technology so on the way here tonight I have into the cab and the cab driver said where you going what are you doing is there long topical marketing clinics on it that's so cool how would you describe marketing you know keeps you continue to be like a four sentences what's marketing a simple marketing it's the soul of the business it really is what people walk away with when they encounter your brand when they encounter your product it's that life blood that likes you up so how many of you here use a PC ok how many of you use a mac okay I know who said that ok so usually there's there's a little bit I've usually at a university we got more math than PC but um you know what why why would you buy a mac pc costs third the amount of a man why do you buy a mac the name why else design anybody else okay that's very very functional and it sort of logical approach to a purchasing decision but most people talked about either what it made you feel like and then what was the first thing that was said was it you said to sign the name the name right and those are the those are things that produce what inside of you yeah just a feeling they make you feel something so so people will spend three times more on a mac than on a PC because people who are mac fans are raving fans most people who buy Mac products they have an iphone there into the iPad they're totally loyal to that and that is val marketing and that is soul of that organization so here's another example what's the best hamburger you've ever had from from cabbage key for cabbage p okay anyone else best restaurant best hamburger I've ever had okay yes coo coo coo bazar kumail's which plant g okay damn k okay yeah that's great so how many to find you by culvers as you collect well-versed but okay so how many of those are multi-billion dollar companies does anybody ever had a hamburger from mcdonalds yeah so don't like Donald's make the best hamburger but what do they do the best real estate today which is which is probably part of a really big indigenous strategy but but they did something before they had all this real estate what do they do they marketed their Brad that create and figured out how to turn this hamburger into a widget and make it into something that could be mass-produced and scaled and they marketed it and they convinced everybody that they were serving all of these people with their wonderful hamburgers and we all know they're not the best hamburgers but you know exactly what you're going to get when you walk in so I like to give that example the the mac and mcdonalds because these are these are mega brands right these are mega marketers they are huge percentages of market share and if you think about what's happened with blackberry remember how everybody had had a blackberry we do what's happened to them does anybody know I mean they can't even sell their business so many watts it they're trying to roll out a global platform and you know they think they literally had to withdraw the whole gonna get a Rio song see that again they don't get bought out soon oh I think they withdrew it they did they took the whole thing off the table they're not going to sell their their business because I ending they realize does the kid can't sell it for what they wanted to do to make money well they're big domain was business the business because I don't yeah Yeah Yeah right yeah but so so but this is great example of companies that over time it's not just when you think about marketing this is there's a strategic level there's a tactical level and then there's a value a perception about what they are what they do can anyone think of a company that's been able to really sort of Wharf what they've done and taking it to a new level to accommodate the new kind of audience so you know let's kind of roll roll the dial back here unfortunately this is another example of a company didn't do it but what about Sears Sears Roebuck and Company that was a household name how many of you remember my LG John but waiting for that Sears catalog to arrive male my grandpa grandpa and it was a big deal I went through with the marker and I circled that rag doll I want if you're Smith I mean I waited every year for that so what happened to them Walmart Walmart so did sears change know what changed Walmart competition the industry the market the market so does anyone have any ideas what Sears maybe would have done to secure their your place as the leader in being that ever mighty resource for washers inspires toys and clothes almost anything you wanted anyone have any ideas do you think they got comfortable there you go I mean that's really it's very simple but a very brilliant answer and that's why when you see companies who are changing and companies who are bringing people from other industries in if you think about burberry has anyone been to the new burberry store on Michigan Avenue I walk event because you walk past it has anyone got in and kind of shopping a Gasper I mean so so that woman who grew up in Indiana really kind of a rags-to-riches story she's now over an apple why what is she what does she have that companies like sears roebuck but it benefited from my innovation innovation so if you want to be a successful marketer there are a lot of recipes for marketing in fact I would tell you that our firm we don't we don't specialize in one area with a lot of clients in health care we have a lot of clients in the art world your lot of clients real estate with a lot of clients that not world and you know we've been in business for almost 30 years we could have gotten very comfortable we even have clients was still that we had 30 years ago we still have them how do you keep them you have to innovate and you have to change with the market and if there's if there's one piece of information that I can share with you tonight about taking a job in marketing working in a creative arena or working in a business and what your contribution could be to that business is to be an innovator you gotta have your ear to the ground gottfried kind of follow the trends you know what is happening so that you can come to work and bring ideas I know that as an employer when I'm interviewing somebody I want to hear what their thoughts are on on issues on this is on I want to hear about projects they've done where they've really made a difference with their thoughts and if you can if you can figure out a way to demonstrate that you are a good finger that you're good problem solver that you can also follow through with your ideas it's really all you need to be successful in this world thing especially in mark thing you have to be able to shift have to be able to put different hats on you have to be able to innovate and that is why a company like Apple was plotting along and had their market share with schools having apple computers and then they brought Steve Jobs back and what did Steve do he challenged them all to be innovators he challenged them all to solve problems and suddenly the company had a new face the company had a whole new energy to it and you know they haven't been quite as innovative lately sure we've gotten you have a mini that came out the ipad but what's what's next I mean isn't everyone sort of waiting to see what what Apple is going to do next maybe ipod that was that was amazing that was a game changer so those are the kinds of things that are brought to the table marketing rain and it is something if you develop what was your question no I was going to ask do you think they thought about it long term because in terms of their still like the dominate in terms of like the market but I think a lot of the revenue they generate and the reason why they hold a lot of people is because of like that at market and that fluid is really where was like their physical software some terms of like marketing what would you recommend in terms of like short term and long term fee that's a great question and I think that's something that Michelle and I see all of the time we'll get a phone call from a business a local business and they'll say we're really need marketing help it really needs some PR can you get me in the news sure sure we can get you in the news that rye bread and butter if you know how to pick up the phone and pitch a story and have a reporter interview you share your story with them and get you some nice publicity but um but what's the goal of having a story in the newspaper well I want more sales I think where people coming in my store now say okay okay well um so there's a sense of urgency in your voice and having a PR strategy is not going to be the way to get people in the door tomorrow so getting an article in the paper that talks about all of the great philanthropy you've done in the commune me for 12 years it's not going to translate two bodies in the door so I think every business needs to have that short-term strategy because you need sales to be viable but you do need a long-term strategy and that's where skills like public relations come into play and it's a difficult one because everybody is renting right now everybody wants to know what's my return on investment and marketing has gone from an expense to something that we have to show up improve our value every time somebody wants to talk to the marketing department well what was the return on investment with that ad buy we did with the Chicago Tribune no he's wondering I don't know did it ring yeah so there's a lot of trying to figure out where do these people come from and the trick is that we've done all kinds of market surveys where we ask people how to hear about us and they'll say well you know I saw domination that is so funny but they have no idea because they saw it may be on channel 2 news and they happen to be flipping and then they saw something in a newspaper that they happen to have open and then they saw a banner ad and then they got remarketed and they were tracked all over the internet everywhere they went they saw an ad for this cupcake so all of those pieces have to work together and so I think the fact that you're thinking like that sort of this long term strategy versus immediate you know what what is the push-pull right this is this is actually an opportunity for marketing professionals to come to the table not as an expense but really in sort of that c-suite level right people talk about the the CEO to COO and CFO and you know that marketing person sometimes we get invited to the table sometimes we don't and we hear about it after they say oh yeah by the way we signed an agreement with mayo clinic what if we have known that you were doing this we could put this in our short-term advertising program with this in our long-term funding program so thinking like strategist thinking about what's a business need to be productive or the business need to be profitable those are all the questions you have to ask yourself before you come up with a great marketing campaign so what should i do before I market and you can do research I've done a lot of research with various companies and I think sometimes people find you know companies find that it essentially reiterates what they thought was happening or it affirms what they thought was happening in the marketplace rarely have I seen whoa we didn't know that it was a 70 year old woman that was buying every you know item on the shelf over here rarely does that happen so while you can have that kind of research to understand what's happening you also need to have insight into the things you need to do before you market so it can become a little esoteric but you have to think long term short term from always did I answer your question yeah I'm sorry I gave him later no knowledge okay it's okay and I brought I have a little prezzie that I can kind of flip through just to give you all sort of an overview of our company I didn't give you any background on myself so I'm gonna have a get through a sort of like launched into this I'm Carolyn Raphael I went to Indiana University and I studied fear and I also studied telecommunications and I was the producer of the Indiana University radio news line and I thought I was a really cool journalist and i graduated i moved to Chicago I got into a theater company I made twelve thousand dollars a year and after about two years of that I said I think it's ready to use that telecommunications degree and I got a job at the time that that was part of the advertising department so I got a job at an ad agency and luckily I got a scientist big accounts i got assigned to dominos pizza sir speedy printing something hoping its formal wear which no longer exists so may or may not remember it probably renting tuxedos from them as little pulse would ring bearers and in flames and certain sir speedy printing in roto-rooter so so you know got some good experience dealing with all kinds of personalities finding out about negotiating finding out of that communicating and then I moved into public relations wanted something that was a little less about numbers a little more creative so I got into public relations I got a job at winger was winger and associates started in nineteen eighty-four and do I just click I'm 10 you to the laptop laptop okay um and so I started there as an account executive I was Michelle and I I was Michelle for I think five years 36 years and I got promoted to vice president at the company and I'm in a few years into that the owners came to me and said listen we're either going to close the business sell it or we're going to retire and like let you take out the business so I said yeah I'm ready I'm ready I'm going to take on this business but at the time there was no social media we had a dial-up in the office and we would yell from office to office are you online can I send an email so by the time I took over this company the whole world had changed social media was relevant we needed a website and I decided we were no longer going to be when you're an associate's because we're not a law firm we're a marketing company and so we chose this this new this new name and and really the thing that's been different about our firm the thing that has stood out there are a lot of PR firms there are a lot of digital marketing firms there are a lot of direct marketing firms we're an integrated marketing company and what that means is we create custom marketing recipes for all of our clients what works for one may work for another but it won't work for all of them and in our experience if we choose one thing if this person who calls me and says I want to be in the news they hire us and they say okay where's my news stories we get them for them but there's no result on the end because that's not really what they needed they need is a via direct email campaign maybe they needed to have some offense at your store get their name out to the community through a little more mixing and mingling we're not going to do the one thing the client wants us to do without looking at all the pieces that they need to do and because the marketplace has become so diverse and so chopped up you can't just do one thing you can't buy advertising and that's it you can't do PR an effin you can't just do social media you have to do a little bit of everything to reach the various demographics that you need to communicate with so we create these custom recipes we're actually ventually 29 years almost 30 years in business I am a certified woman-owned business which essentially means we have that little credit if a company need because the other some laws that big companies have to follow they have to get a certain amount of their their business to certified women and minority-owned companies so we've got that and they've won a lot of awards with offices in Chicago and in Highland Park and we also partner with some firms in New York City San Francisco and Washington DC so we're not quite location agnostic but we have moved all of our work into the cloud so that we can be anywhere and service anyone we actually are working with clients internationally we have several international clients and i'm proud to say they found us food through the web so even though our roots have been here locally we've been able to to branch out so i'll just kind of whip through this and then i really want to hear from you guys and just you know answer questions about things you're learning and how you know I can advice for your careers and things you're interested in um you know in thinking about what we do and in talking about marketing I didn't really feel like that described well our mission our mission is not to market companies our mission is really to connect businesses to customers by sharing their story so this is something that you know I think all of you when you're working with companies find out what the mission of the company is make sure that you can be aligned with it and that you believe in it because it's going to be much easier to work at a job like that if you understand what you're what you're rolling up your sleeves to do every day next one so we tried to come up with what is the winger way right what are the things that we do that nobody else does if you went and hired the agency down the street and you knew that we're going to get a few things for you done but you didn't know how they did it or what they believed it so we've really come up with a way that we approach every question every issue that comes up in our office is Michelle smiling in the back because we do this on on Monday mornings we all get together and we have i have written on the whiteboard some of these questions but we have a whole process that we go through to talk through our issues on various clients and even with each other but so what are the goals this is really the number one question if you can't answer what is the goal of the second tivity or what does the goal of client don't do it what are the obstacles identify them and eliminate them how can marketing make an impact if you're just marketing to mark it don't do it don't do it will just create action will this create awareness will dis improve outcomes these are the questions we ask ourselves before we take on any activity for a coin and then your job communicate share broadcast and the port so these are the things that that really help distinguish you are as a company when your advantage so again why do I want to choose you know when you're marketing or small agency but we get big agency outcomes we've had clients on the conan o'brien show we've had clients do crazy stunts putting 12-foot condoms over all of the pylons up and down halsted this is not something you would typically see coming out of a small agency but we convinced him to do it they did it we had it was many years ago a great awareness campaign for kind of awareness day so long term client retention I mentioned we have clients that's been with us for 30 years we are not a revolving door and we do we service clients in a lot of different areas we don't just real estate it up just to heart we do a lot so this really just want to get into sort of the overview of our services and really what I what I tried to outline care for you are the poor right we partner with a lot of different agencies we partner with a lot of different folks I don't have a graphic artist in has my outsource that I have somebody that we work with and I'm just going to be great for certain number of clients but then there might be other clients where I know they're they're not going to like each other so we have to have sort of a bucket of contractors that we use for videos for photography for graphics and that's really the way to be economical for for clients but public relations has been our bread and butter media by this is something that we do pipe it up for small clients and for large clients and this is where we really start to have fun with not just calling up ABC and saying hey I need a bank of 30-second spots now we're going to come up with a way to make those 30-second spots have a real impact your audience so if you're telling me that you need people who are passionate about sports and who most of your customers watch the bears game let's come up with an opossum campaign and get your name integrated into the programming during Bears games let's not just buy some very second spot let's let's make this an experience for your brand and for your potential clients patients whatever resources and partners i mentioned how we do market research video production creative direction branding web design SEO these are things we've done for all of a lot of our clients and again we partner with experts in those areas to make sure that we're really doing the very best job we can for our clients and then finally content development I think this has really become the the piece of marketing the puzzle that has been driven both by searchability and by this this notion of becoming a thought leader right how many of you have heard that I want to be a thought leader how many of you are thought leaders all right tell me what your thought leading about yeah what if were seriously what do you thought they can I mean I feel like I'm thought leading in the marketing club okay help us grow our attention in the University have a blog on marketing okay that's right my latest my latest one was called I think make it share which had to do with how to make things in such a way that they would go viral okay which is which is what you know used to be people would call you and say can you get me on Oprah now there's column a steak can you get me a viral video this is what everybody wants they just you know it's like that that moment of fame what I'm gonna have to read that put a kit kat yes if you put a kitten in a video it actually scores higher and what are you putting on us about leaving on my artistic expression so finally what all you know how to just a manifest ideas into just kind of be creative so I've been talking to it's are you writing a blog on it are you for you they just a phrase your visibility or your personal brand your Ellis or so just trying to develop some equipment to be able to do that okay okay that's great I bring that up because all of all of these terms that you'll hear thought their personal brand content if these are sort of the tip of the tongue of anybody who has a marketing position right now because these are the pieces that they're struggling with because they take a lot of time because they're expensive to produce and there's a slew of tools that have come out on the market so that I don't really have to know how to write I can hire somebody to one set a word write this for me I mean it's going to happen with video too so people are always trying to innovate come up with ways to make this job easier and I just you know I always wash in my clients they're really hard to make arrangements if you really want to do you really want to do a good job at marketing you have to be authentic and so we're going to go through we're going to test some of these products and we're going to see if we can find the folks on those platforms that are authentic because I don't want to dismiss them maybe is that these are writers who are looking for jobs these are people who could be very talented but we have we have really put a lot of pressure on businesses to produce results and the struggle becomes understand me to return on investment so this is going to be something that I think all of you you know studying right now and being in a place where this economy is starting to ramp back up a real opportunity to kind of keep your eye on and figure out how that's going to impact the work that you're going to be doing in a future so so this is it this is a really big deal in terms of marketing the next piece just little overviews with our clients that we work with education real estate nonprofits special defense you know we try to keep it interesting and that's really what I will tell you that the benefit of working at a lot of different kinds of businesses that you can take one business and you can introduce them to somebody in this other business and you can kind of marry them up and you can come up with programs and it really kind of opens up the opportunities for the companies that you're serving we do through our media partnerships that are in our media buying we do a lot of those sponsorships and promotions so you know like I said we work with media companies basically globally and that's that's the fun part so you know I one day I realized I really liked going to television shoes I had a lot of money with my clients and everybody was really happy when they were on the set and then and then when the cyclic a mountain client was all excited I can do that all I have to do is come up with an idea of my client get on the phone and pigeon I think we at a radio station or a TV station every day so I think you have to really kind of all the authority of the power that you bring to the table for companies when you discover that you're really good at something and you can just see how it would impact not just you with the business and everybody else that it has that trickle effect you can really get excited about things and really make a difference so that's that's really about us we do have an internship program and we are accepting applications so if anybody is interested please send me an email tell me why we should have you as an intern this summer or the spring and what you want to learn because I really I feel like if I had had the opportunity when I was as fortunate as you all are too a city school where you really have professionals to talk to I think you know the struggles that you go through 20 is trying to figure out what to do and where to work if you have no network and it would have been amazing so really I you are all so lucky to be here at this university and have access to real life professionals to talk to and help guide you so putting that out there because we would love to have a student from this club at our office what questions do you have for me what can I what can I answer so we deal with clients of your idea process where were you where are you do you have like a like a initial place to go for like ideas or do you have like a certain way that you try to develop these things or is it just too yeah it's a great question I think that everybody has their own way of tapping into that creative arena that creative sort of that link that you get to the you know those ideas that are out there and they whom they hit you because you're open to it and we actually have a rule in our office that shower rules shower shower thoughts must be shared so and I'm saying it wrong Michelle do you remember what though okay look so so our Vice President that at the firm she would she would come into the Monday meeting until I had I had a great idea of it yeah it's a shower idea and and so I said all shower ideas must be shared so so that is something that you know I know you know you're you're getting ready in the morning you space out and recite to you have comments to you so that happens so share those ideas write them down I use my iphone my video on my my audio recorder all the time my staff laughs at me because I will be driving and I just discovered Siri and I will talk to it now say Siri taken up and I will give my idea and I'll email it to them would you please drive would you stop talking to your phone mm-hmm because it's just you getting that you know you're driving along you're in that sort of default mode right your brain is in you know how to drive a car you know how to navigate where you're going you open up so I would say that that actually is a trick if you can do something where you three or four your body and your your muscles and your mind can go into sort of like a default mode for yourself maybe it's knitting maybe it's jogging maybe it's driving a car maybe it's I don't know taking a shower or whatever it might be that's what those ideas and I think the other thing is you have to read I have to read and you have to look at what everyone else is doing cannot do I marketing okay I'm marketing doesn't really work it has to be sort of the universe right maybe you can create a product that would be I market somebody already has that domain to but but yeah I think I think creativity think about where you get those ideas and then try to cultivate that as part of your regular activities and you have to take time to do it have any of you read The seven Habits of Highly successful people Stephen coming okay i'm really new friend so i recommend all of you read that book please read that book and here's what i would say they have a phrase in the book called sharpening the saw seven steps seven steps to highly successful several men seven habits of 7 habits of highly successful people stephen puppy so so there's a story in the book where there's a man and he's trying to cut down a tree and he's got this saw he's going on a tree and he's going and he's going to come I got to get this tree cut down and he's he keeps sawing and this other guy walks up to me as you know you might wanna urban that saw said I don't have time I got to get this tweet out I gotta keep I got to sign and and so the idea is how much faster could he get that tree down if he stopped and sharpen the saw so that's me he says it better than I do but that spoke so loudly because we all get into this mode and as a student you do and as a professional you do when you're working and you're working and you're working here on that treadmill and you've got your rhythm going and all of a sudden we realize I haven't eaten oh man I'm hungry but I gotta keep going right anything you keep going don't do that you would have to stop and nourish yourself or sharpen the saw or go to that lecture or go to that class whatever it might be so that that is a book i would put on your reading list for sure your lots of insight so i know that you said that you now source a lot of salad the total branding like that how large is the compass we have six employees on our payroll and everyone else is a contractor so I have three contractors that work with on a regular basis so there's a look at team of nine and and then we'll bring in a video partner a graphic design partner and it really just depends on the size of the project we've also been hired by other agencies so they may need a woman-owned business status and so they hire us to do a certain piece of that job and i will tell you that i am not in the majority of small marketing firms that actually have employees most of the firm's that I connect with everyone is a contractor and and I think you know there's some dangers in that certainly for for a company and I think for for business that you're working with so it's it's going to be really interesting again to see how things shake out I think a lot of that has to do with offering benefits if you can offer benefits you got to have employees if you don't want to offer benefits and have you know spin the size of the company and just you know do 1099s to pay health insurance so i don't believe in that i believe if you're going to work from my company work with our team I want you to be on staff and we're going to give you insurance and we're going to take care of you as a part our family but i did say it's something that every year we look at me saying how maybe we should be doing more to m99 it's a really hard hard piece to look at the small business for profitability any other questions another one a lot from the thought leader so what's the best advice if you receive or what what's the best advice you can give us as students it probably sounds a little cliche but I think the best advice I can give you is right when you go on an interview not an email man thank you note said they real thank you you know I think that maybe that sounds very simple you were hoping for something very light shadows Christian I thank you you know something you know follow your dream do what you're passionate about I think everybody knows that you know you wouldn't be here if you if you really had no idea what you wanted to do but i think it's the simple things that get overlooked go out and talk to people don't just have any social network online have a real network have real connections with people and my goodness send a real thank you note you will you will get a job because you set a reel thank you note i can tell you how many times will introduce somebody who's mediocre but if they sent to thank you know I'm like maybe we should have him back brigham vent because that that's something so i also want to share the best advice that Carolyn who gave me and it's so simple it was slow down I think everyone in our generation kind of has that problem where we're running from one thing to next were taking a million classes we're involved in a million things are always talking to someone on the phone and rereading that paragraph one last time just take that extra five minutes to go back and slow down it will change your world and I still get told it all the time it's been really hard we need to slow down so I feel like I've million things to do in your basket is dominate so honey how do you go into that light that tortoise mode when you're running next to the hair right and what you need to do it you need just to take that extra five minutes and slow down and reread and like we've gotten thank you notes of people and there's like words are there not misspelled they're just the wrong words they're taking too fast if you rewrite what you're saying read it out loud but made a world of difference so I live a process for that hope we have a proofing process in the office because it really you know we are we're moving so fast everybody has to read what they're writing out loud to another person not just you know Peyton who's this read it out loud to another person and then you can have somebody proof it but that's a great one and crow them slow down write a thank you note and you made me think of something else come back to it all right more so how important is direct marketing or social media I think it depends on the industry there's a lot of data about email marketing being actually the most successful way to market where people will take action right so used to have to basically by a bank of ads and you can run the ad four times and somebody will decide to go buy a bottle of tylenol and now that number keeps growing right maybe it's up to hate maybes 9 it just depends I know everyone's in boxes are flooded and people delete delete delete the email but the data still says that email is one of the most effective ways to get to take action more there's our people with other majors here so yeah HR okay thank you would you recommend them taking an internship or a position and a marketing firm in order to to ride I think it's a great opportunity if you can find an internship that gives you an opportunity to learn about a lot of different businesses and how business works right you understand how the business works that you're gonna be able to market then you're going to be able to do HR you'll do it's really it's a business education that you're looking for it during an internship tactics you can learn you know but if you don't have that basic strategic understanding of the business world that's really matter everyone everything else can be learned right internation it actually evolved through an event that we started marketing when they came to Chicago was the International vintage poster fair and you know they were clients there from Paris and Luxembourg and I mean just all over the world and eventually their association hired us to take on the association and and now more recently organically it's just been through the internet we were contacted by a company in Denmark we're also recently hired by a company in order to apply so and actually has been a great working experience because they send us their questions and their emails and they send it while we're sleeping so we get to the office and we have all this you know work from them and we answer it and we go to sleep and then we come back so it's actually there's been a nice sort of back and forth because of the time lag and I know people talk about it so hard how do you how do you get after them but I think it actually is very beneficial so and we've had to do a lot of Education about the ideas that might be working in India are not necessarily going to work no idea why we would want to do a charitable outreach campaign I we're trying to sell flowers why we want the charity and the idea of corporate responsibility it hasn't even entered the realm of discussion in it some of these businesses communities other parts of the world so it's very very interesting and so we get to make a difference their feet just kind of like pop and on that that's more of like a qualitative thing does you like like social media nowadays and like it's just there's like so much like data just being thrown out there right like how do you I guess I put like a quantitative like value on something that's more selective so give me an example of what what you would be looking for I guess like with things like social media marketing how does that like like influence or how much like you would you guys like charge for that like to apply okay so in terms of social media marketing um it depends on what what we're doing so I think the biggest mistake companies have is to say I need facebook and we talked and got it up why do you need facebook we had a client who said was hey we want to be on Pinterest that's great but you don't have any photos but so you know really we came back there why you want to be a Pinterest what's not going to do for the business and you know what I understand you want to expand and social media but you know where you really ought to expand linkedin you're a b2b you need to be talking to these clients and you have no photos so I think you know again this becomes really complicated you can go online and you can look at what does the marketing firm charge for social media management and there are firms I don't know what software they are running but they are posting will guarantee you links and posts on 12 different platforms for you know three hundred dollars a month updated daily how are they doing that and not only how are they doing that but what is that doing for them is anybody reading what people are posting is anybody responding to them so and that goes back to that qualitative right do I just need like to put stuff out there and if that's the case I would question your strategy or do I need to be having meaningful dialogue with people who I want to become my customers and then that case social media very important and in when lens CEO says well what's the return on investment I'll say well how about if we look at it a little differently maybe we got a couple of leads from your facebook but how much money did you save this year in legal fees because you were able to take a disgruntled customer social media offline by the conversation and resolve an issue before I got escalated so I think there's a lot of value that can be achieved through social media but again it all goes back to that meaningful dialogue about land and about identity and loyalty there are people who say marketing is dead there will no longer be marketing departments when you graduate they are all going to be engagement departments we're no longer going to have a CEO of marketing or a head of marketing you need a head of engagement that Walt Disney try to do this they took they took their marketing department may be renamed it synergy I work in the Department of synergy I don't think it really caught on but it was very cool because I haven't I kind of got what they were doing you know it just sort of oh yeah that's great because they knew that they were taking their product and they were marrying it to all these other groups and they were making an impact wasn't marketing his synergy so then I answer your question yes you said it perfectly good weighing it's like they always like oh what's our paternal yes that I mean that is very important as well but right and we have some we have some luxury clients who would say you know what a great lead from facebook that they built it's really powerful with us which is awesome but how many customers were they able to engage where they built their house but now they also signed up for maintenance program and they're going to spend X number of dollars every year after that house was built because they liked the attention and the quality that they feel what they feel when they are engaging with that business and people want to feel that we're not not ever done thank you okay well thanks for having me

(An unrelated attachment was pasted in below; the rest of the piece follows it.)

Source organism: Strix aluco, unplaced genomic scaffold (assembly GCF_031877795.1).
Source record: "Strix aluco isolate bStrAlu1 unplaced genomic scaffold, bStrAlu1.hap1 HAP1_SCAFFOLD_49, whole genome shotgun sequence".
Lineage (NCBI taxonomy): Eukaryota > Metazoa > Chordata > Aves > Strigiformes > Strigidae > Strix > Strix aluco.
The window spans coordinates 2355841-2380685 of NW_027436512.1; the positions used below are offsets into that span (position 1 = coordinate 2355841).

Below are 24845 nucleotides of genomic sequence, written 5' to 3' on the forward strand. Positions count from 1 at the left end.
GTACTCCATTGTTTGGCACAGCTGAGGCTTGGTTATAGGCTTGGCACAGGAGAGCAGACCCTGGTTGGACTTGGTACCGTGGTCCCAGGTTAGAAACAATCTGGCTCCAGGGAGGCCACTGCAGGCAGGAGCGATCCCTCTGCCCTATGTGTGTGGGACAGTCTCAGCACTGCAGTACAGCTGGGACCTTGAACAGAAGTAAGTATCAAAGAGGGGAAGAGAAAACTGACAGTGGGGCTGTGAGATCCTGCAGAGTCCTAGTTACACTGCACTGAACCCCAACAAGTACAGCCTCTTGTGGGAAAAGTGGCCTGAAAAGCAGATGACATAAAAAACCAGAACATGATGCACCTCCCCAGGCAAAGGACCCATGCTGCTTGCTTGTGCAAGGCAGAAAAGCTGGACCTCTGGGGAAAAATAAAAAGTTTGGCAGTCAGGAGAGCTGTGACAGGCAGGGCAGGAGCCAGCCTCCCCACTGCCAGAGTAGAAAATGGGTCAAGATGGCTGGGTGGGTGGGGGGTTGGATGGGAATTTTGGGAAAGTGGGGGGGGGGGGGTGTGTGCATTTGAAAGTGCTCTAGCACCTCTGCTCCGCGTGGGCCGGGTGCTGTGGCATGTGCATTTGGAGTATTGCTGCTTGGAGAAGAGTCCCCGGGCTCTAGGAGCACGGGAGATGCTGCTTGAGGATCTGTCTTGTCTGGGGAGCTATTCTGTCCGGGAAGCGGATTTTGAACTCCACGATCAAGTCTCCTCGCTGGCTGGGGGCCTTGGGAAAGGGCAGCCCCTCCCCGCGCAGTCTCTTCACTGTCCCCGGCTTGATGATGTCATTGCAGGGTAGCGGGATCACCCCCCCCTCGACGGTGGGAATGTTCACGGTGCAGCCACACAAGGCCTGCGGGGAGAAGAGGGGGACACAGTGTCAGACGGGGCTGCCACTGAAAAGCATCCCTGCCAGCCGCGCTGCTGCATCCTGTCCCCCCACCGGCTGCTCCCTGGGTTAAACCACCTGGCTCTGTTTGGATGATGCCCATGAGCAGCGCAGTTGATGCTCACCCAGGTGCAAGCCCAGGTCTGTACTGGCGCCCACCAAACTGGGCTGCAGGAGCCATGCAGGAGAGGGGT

Views:225|Rating:5.00|View Time:1:9:55Minutes|Likes:4|Dislikes:0 How to Deal with Misery? | Lecture by philosopher Tomáš Halík